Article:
WASHINGTON — Stopping danger in the mail
WASHINGTON -- The U.S. Postal Service has finalized a rule allowing it to open or inspect mail deemed to be a "credible threat" to the safety of postal employees or transportation workers.
In a major change to the rule it originally proposed earlier this year, the postal service included a provision mandating the checking of dangerous mail transported on the ground as well as air.
Postal officials had been waiting for Congress to approve legislation setting up such a security procedure, but when lawmakers adjourned after having approved only a study of mail and cargo security procedures, the service went ahead with its own rule.
Several people who commented on the rule criticized the vagueness of the term "credible threat" and asked that a situation that would trigger the screening or opening of mail be more specifically defined. The postal service balked at that, claiming it was impossible to define in advance precisely what a security threat might be.
In fact, being more precise might give aid to sophisticated terrorists who could evade the countermeasures, postal officials said.
The postal service rejected the idea of constant screening of all mail, which it said would cause delays and cost too much. The service quoted the Airport Operators Council International on the need for full-time screening: "While steps should most certainly be in place to make reasonable efforts toward identifying . . . [a package containing a bomb], we are not convinced that sufficient credible threat has been demonstrated to justify a system broader than a case-by-case scheme triggered by specific information."
The new rule would apply to domestic mail only. Threats posed by mail from overseas would remain the responsibility of the Defense Department.
Hiring students for more:
The Office of Personnel Management has proposed that federal agencies be able to hire student assistants at the GS-9 level, rather than the current GS-7.
Under the 41-year-old program, students can work up to 1,040 hours annually in positions filled outside the regular government civil service procedures. The personnel office pointed out that examinations are not cost-effective and may not produce part-time help.
OPM expects few candidates to qualify for the top GS-9 grade level positions because substantial graduate education, a master's degree or specialized professional experience are required. But the personnel office expects that the more attractive pay will be a valuable recruiting tool where the government is getting increasing competition from the private sector for college-educated candidates.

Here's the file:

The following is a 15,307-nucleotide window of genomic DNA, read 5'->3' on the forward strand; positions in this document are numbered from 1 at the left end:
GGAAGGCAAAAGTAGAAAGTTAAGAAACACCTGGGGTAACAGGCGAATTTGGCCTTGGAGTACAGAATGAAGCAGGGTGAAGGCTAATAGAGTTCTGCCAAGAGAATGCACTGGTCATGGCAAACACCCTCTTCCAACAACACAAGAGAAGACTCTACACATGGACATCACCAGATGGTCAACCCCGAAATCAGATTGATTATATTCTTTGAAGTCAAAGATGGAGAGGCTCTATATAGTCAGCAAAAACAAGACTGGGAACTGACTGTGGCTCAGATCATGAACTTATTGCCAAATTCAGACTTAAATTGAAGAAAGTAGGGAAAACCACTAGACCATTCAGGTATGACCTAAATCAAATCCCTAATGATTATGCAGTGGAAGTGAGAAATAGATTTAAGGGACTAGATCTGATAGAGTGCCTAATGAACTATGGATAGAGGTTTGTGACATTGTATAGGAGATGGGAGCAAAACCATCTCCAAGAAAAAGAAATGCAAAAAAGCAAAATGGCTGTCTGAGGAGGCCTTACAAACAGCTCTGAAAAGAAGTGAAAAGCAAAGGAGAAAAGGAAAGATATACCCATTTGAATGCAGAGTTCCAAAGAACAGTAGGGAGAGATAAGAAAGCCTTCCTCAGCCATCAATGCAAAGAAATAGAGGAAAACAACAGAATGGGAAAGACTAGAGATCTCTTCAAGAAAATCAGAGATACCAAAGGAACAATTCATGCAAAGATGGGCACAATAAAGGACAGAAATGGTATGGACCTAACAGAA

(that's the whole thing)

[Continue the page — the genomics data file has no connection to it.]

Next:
The office is taking comments on the proposal until Feb. 5 before it moves to implement the higher pay for young recruits.
Clay is new chairman:
Rep. William L. Clay, D-Mo., who has been one of the strongest advocates for organized labor in Congress, has become the new chairman of the House Post Office and Civil Service Committee.
He succeeds Rep. William D. Ford, D-Mich., who retired.
Clay was next in line in seniority after Ford and won the chairmanship by one of the largest margins -- 242-11 -- in the House Democratic Caucus when votes for committee chairmen in the 102nd Congress were cast last week.
At the top of his agenda, Clay has said, is reforming the health insurance program for federal employees. He also wants to resume the fight to loosen restrictions on government workers' political activities under the Hatch Act.
A longtime civil rights activist, Clay is also expected to be aggressive in investigating the accuracy of the Commerce Department's 1990 census, especially in urban areas.
Rep. Constance A. Morella, R-8th, is the only Marylander on the panel.
The U.S. Circuit Court of Appeals for the District of Columbia recently affirmed a Federal Labor Relations Authority decision that held the Department of Health and Human Services could perform its mission without imposing a smoking ban in the workplace.
HHS had refused to negotiate smoking on the job, in concert with the no-smoking policy tailored to its health mission. But the appellate court said the agency had no "compelling need" for the regulation. The ruling came in a suit filed by the National Treasury Employees Union.
HHS had also argued that its employees' health constituted a compelling need for a smoking ban. The court, however, commented that "it is hard to see how it can be argued . . . that HTC HHS's concern for its employees can be qualitatively different from that of other government agencies."
The HHS smoking prohibition is what drove management at the Social Security Administration in Woodlawn and in Baltimore to insist on a ban that is now included in a three-year labor contract governing those agencies. SSA is a part of HHS.